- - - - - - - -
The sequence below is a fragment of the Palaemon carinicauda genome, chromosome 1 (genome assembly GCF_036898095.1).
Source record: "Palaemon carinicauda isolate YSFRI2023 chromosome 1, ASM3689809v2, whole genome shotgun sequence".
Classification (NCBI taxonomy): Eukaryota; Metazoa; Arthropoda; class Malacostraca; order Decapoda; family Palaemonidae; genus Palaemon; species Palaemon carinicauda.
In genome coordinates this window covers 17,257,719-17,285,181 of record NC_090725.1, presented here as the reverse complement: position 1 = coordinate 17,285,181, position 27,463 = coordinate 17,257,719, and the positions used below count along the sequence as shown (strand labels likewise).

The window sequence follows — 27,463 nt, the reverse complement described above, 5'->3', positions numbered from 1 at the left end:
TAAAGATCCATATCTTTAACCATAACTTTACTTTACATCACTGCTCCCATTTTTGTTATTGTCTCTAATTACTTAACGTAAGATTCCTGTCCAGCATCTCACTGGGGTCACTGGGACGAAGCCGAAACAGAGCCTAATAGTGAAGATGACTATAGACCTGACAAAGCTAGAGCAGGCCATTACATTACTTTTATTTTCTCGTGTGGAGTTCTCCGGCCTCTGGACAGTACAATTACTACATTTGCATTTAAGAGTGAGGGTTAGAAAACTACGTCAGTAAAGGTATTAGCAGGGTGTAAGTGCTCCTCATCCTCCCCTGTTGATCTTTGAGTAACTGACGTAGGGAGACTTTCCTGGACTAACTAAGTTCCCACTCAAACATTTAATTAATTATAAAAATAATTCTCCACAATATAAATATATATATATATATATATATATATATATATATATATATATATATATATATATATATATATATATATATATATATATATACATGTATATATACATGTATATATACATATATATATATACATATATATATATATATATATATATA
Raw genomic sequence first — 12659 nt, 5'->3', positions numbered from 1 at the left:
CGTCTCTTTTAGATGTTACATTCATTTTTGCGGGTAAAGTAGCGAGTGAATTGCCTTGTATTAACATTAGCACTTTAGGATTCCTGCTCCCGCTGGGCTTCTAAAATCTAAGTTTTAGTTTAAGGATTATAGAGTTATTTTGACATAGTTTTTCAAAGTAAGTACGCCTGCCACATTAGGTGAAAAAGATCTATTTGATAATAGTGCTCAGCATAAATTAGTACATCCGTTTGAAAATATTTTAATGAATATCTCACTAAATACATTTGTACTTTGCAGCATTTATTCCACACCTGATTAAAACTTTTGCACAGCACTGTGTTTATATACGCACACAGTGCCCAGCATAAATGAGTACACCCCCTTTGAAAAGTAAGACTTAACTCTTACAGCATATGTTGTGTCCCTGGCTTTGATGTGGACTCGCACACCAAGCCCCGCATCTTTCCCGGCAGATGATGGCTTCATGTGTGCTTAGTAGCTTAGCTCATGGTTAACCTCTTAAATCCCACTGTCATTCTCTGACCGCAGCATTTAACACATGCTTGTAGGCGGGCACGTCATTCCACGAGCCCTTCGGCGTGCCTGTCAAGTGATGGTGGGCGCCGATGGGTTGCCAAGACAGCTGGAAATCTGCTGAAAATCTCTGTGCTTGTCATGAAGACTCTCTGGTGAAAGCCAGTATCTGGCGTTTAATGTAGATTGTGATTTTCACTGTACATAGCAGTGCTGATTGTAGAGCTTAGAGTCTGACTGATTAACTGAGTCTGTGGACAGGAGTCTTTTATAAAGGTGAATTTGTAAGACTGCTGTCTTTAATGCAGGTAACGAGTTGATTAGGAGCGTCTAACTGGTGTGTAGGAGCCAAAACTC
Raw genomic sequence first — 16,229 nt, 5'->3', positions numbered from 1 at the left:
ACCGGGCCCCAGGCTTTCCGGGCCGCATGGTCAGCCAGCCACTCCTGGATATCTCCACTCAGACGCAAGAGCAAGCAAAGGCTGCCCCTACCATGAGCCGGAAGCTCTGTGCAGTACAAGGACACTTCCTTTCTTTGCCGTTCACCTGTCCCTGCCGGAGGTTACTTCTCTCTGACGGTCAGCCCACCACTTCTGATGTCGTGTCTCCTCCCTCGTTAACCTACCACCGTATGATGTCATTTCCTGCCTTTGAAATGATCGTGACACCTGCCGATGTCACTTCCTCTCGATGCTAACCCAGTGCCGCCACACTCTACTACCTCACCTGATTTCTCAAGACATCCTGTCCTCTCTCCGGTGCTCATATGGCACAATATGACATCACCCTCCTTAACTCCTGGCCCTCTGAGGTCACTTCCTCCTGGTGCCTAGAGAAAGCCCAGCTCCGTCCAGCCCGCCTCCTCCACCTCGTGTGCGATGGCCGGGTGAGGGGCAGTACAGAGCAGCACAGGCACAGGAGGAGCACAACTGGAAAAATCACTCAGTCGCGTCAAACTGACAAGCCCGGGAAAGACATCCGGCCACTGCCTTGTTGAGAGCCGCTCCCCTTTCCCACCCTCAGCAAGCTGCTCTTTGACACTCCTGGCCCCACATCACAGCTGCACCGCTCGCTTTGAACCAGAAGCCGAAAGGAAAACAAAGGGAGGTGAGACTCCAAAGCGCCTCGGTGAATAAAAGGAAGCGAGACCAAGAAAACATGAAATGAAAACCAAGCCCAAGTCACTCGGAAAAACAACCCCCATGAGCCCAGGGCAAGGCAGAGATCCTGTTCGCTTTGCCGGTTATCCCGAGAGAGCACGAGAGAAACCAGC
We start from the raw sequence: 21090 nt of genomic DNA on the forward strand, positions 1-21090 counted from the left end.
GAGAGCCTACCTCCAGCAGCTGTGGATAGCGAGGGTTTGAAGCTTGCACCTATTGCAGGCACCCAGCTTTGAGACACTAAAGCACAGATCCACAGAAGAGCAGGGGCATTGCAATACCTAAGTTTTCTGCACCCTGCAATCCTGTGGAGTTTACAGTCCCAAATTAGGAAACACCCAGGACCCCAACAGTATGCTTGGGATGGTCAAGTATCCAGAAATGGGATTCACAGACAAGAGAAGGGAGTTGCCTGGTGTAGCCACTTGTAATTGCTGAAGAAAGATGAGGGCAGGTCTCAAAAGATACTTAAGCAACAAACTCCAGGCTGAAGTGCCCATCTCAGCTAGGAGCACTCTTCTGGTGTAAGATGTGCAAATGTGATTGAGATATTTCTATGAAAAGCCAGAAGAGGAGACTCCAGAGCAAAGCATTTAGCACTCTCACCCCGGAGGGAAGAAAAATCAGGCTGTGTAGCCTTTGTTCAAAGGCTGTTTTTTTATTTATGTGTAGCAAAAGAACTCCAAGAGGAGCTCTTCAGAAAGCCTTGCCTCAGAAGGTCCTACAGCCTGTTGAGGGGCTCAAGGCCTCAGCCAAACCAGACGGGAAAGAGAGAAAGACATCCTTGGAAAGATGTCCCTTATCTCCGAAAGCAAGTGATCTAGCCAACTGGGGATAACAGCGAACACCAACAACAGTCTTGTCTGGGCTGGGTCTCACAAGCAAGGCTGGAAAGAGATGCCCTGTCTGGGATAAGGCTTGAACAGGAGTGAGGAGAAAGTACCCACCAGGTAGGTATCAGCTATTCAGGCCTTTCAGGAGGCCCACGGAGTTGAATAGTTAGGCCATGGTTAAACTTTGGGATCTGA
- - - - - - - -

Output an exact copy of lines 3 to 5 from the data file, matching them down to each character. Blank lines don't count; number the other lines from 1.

Classification (NCBI taxonomy): Eukaryota; Metazoa; Arthropoda; class Malacostraca; order Decapoda; family Palaemonidae; genus Palaemon; species Palaemon carinicauda.
In genome coordinates this window covers 17,257,719-17,285,181 of record NC_090725.1, presented here as the reverse complement: position 1 = coordinate 17,285,181, position 27,463 = coordinate 17,257,719, and the positions used below count along the sequence as shown (strand labels likewise).

The window sequence follows — 27,463 nt, the reverse complement described above, 5'->3', positions numbered from 1 at the left end: